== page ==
teach. write. edit. correct. review. research.

Round Robin (n) A petition in which the signees write their names in a circular pattern. Often used by sailors so that none of the signees could be identified as the ringleader, as a precaution against the severe punishments for disobedience and mutiny.

I believe that in writing, form doesn’t follow function, but form is function. I am a historical sociolinguist, specialised in questions of language standardisation usage and prescriptivism, language attitudes and the standard language, as well as Late Modern letter writing, corpus linguistics and discourse analysis. I  teach writing and presenting in academic English. I am also an editor and reviewer of works on language, particularly English usage and the history of English.

Robin Straaijer



Academic English

Academic publishing uses a specialised genre that requires a specific form of language use known as Academic English. I will help you master this special dialect of English. The courses are for those who need to improve their writing (and presenting) skills in Academic English, such as young academics (both native and non-native speakers of English) who are new to this very specific genre, or more established academics who have not published in English before. I teach Academic English writing in collaboration with Taalcentrum – VU in Amsterdam, and with Babel Talen in Utrecht, and I am available for personal tutoring in this genre as well.

Leiden University

Language Acquisition 1: pronunciation & vocabulary (BA)

Fall 2017. Department of English Language and Culture, University of Leiden

The Language of Jane Austen (MA)

Fall 2011. Department of English Language and Culture, University of Leiden (Jane Austen, English historical linguistics, and History of English Language)

Shakespeare and Early Modern English (BA)

Fall 2011. Department of English Language and Culture, University of Leiden (Shakespeare, English historical linguistics, Early Modern English drama, History of English Language)

Introduction to Late Modern English (BA)

Spring 2008. Department of English Language and Culture, University of Leiden (English historical linguistics, History of English Language, Late Modern English)


Standard English in America

In this project I research attitudes to prescriptivism, standard English, and the standard language ideology in the United States of America. It grew out of my work as a researcher in the project Bridging the Unbridgeable: linguists, prescriptivists and the general public at the Leiden University Centre for Linguistics. I investigate how standard English and what is called the standard language ideology in America affects prescriptivism; how it relates to social class, race relations, and education; and how this affects the way Americans see each other and interact with each other.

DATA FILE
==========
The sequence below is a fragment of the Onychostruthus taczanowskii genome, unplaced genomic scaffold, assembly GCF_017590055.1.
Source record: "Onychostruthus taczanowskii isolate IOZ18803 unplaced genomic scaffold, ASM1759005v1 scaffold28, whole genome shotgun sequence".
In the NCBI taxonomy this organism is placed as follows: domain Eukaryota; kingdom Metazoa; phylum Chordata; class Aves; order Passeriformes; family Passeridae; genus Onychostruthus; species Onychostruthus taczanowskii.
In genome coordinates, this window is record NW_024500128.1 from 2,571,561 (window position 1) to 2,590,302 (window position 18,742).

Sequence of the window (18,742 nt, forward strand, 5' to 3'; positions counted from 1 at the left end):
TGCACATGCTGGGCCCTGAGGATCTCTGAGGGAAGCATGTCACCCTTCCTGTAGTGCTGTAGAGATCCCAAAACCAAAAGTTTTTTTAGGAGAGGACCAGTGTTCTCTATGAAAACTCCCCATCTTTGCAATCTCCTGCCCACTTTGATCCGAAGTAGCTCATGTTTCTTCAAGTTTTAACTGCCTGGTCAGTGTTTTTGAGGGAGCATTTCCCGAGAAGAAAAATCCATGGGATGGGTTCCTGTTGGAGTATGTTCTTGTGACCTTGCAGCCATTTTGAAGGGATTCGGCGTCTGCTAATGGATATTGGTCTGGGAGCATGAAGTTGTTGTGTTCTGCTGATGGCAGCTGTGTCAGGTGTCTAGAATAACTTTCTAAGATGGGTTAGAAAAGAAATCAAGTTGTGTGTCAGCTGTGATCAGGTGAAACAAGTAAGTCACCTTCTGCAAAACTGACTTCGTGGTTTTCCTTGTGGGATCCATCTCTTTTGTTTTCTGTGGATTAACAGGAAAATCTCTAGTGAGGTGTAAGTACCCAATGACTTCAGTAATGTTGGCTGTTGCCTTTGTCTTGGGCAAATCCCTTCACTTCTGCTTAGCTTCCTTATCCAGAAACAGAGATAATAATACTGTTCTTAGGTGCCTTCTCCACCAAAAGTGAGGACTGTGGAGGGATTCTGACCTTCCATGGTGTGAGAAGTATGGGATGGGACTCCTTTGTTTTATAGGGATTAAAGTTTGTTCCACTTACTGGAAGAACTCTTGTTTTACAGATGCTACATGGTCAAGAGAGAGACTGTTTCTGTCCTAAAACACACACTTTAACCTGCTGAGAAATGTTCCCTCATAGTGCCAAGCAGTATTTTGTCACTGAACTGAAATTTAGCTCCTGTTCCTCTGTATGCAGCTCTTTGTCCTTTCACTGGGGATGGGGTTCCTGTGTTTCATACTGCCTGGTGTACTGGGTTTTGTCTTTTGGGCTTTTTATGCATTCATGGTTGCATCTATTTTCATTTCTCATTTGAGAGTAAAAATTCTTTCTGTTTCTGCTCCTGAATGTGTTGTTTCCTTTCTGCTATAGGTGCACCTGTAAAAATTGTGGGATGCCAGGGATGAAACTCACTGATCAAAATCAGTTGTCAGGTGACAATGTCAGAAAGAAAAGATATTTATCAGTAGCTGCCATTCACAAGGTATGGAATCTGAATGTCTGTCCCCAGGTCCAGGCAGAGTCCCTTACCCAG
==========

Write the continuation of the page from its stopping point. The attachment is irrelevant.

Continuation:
Joseph Priestley, grammarian

The eighteenth century was a key period in the establishment of standard English. This period, referred to by linguists as the Late Modern English period, witnessed the publication of an unprecedented number of normative works aiming to define ‘correct’ English. The Englishman Joseph Priestley (1733–1804) is best known as a scientist and theologian, but his Rudiments of English Grammar, which first appeared in 1761, is an important work in the wave of English normative grammars published in the late eighteenth century.

I investigate Priestley’s role in the codification of the English language. The influence of Priestley’s grammar on the development of the standard language has been underestimated and merits re-evaluation. Priestley’s ideas on grammar are related to his broader philosophical thinking. Although Priestley is usually seen as one of the few descriptive grammarians of the period, his grammar also contains decidedly prescriptive elements, and that his adherence to the force of usage should be qualified.

The book will complement biographies of Joseph Priestley, and it will be interesting for those that want to know more about Priestley himself, or about the development of the English language in the Late Modern period.


My commissioned work falls mainly into the genres of theatre and travel photography. See the pages in the top menu for examples. You can also visit my flickr page for more photos and my personal work.


I document the shows of several Amsterdam-based improv theatre groups, easylaughs, Tag Out Theatre, and The Ferocious Four, where I capture the fun, action and drama of improvised comedy theatre. My photos are regularly published in Status, a Spanish/English language magazine about improvisational theatre. I am also one of the staff photographers for the International Improvisational Theatre Festival Impro Amsterdam.


I regularly shoot for city-trip articles in the largest independent travel magazine in The Netherlands, Columbus Travel, showing the latest and most interesting in off-the-beaten tracks in some of Europe’s lesser visited cities.

Terms and conditions for photographic work are those drawn up by the organisation DuPho (Dutch Photographers) and can be found here (in Dutch).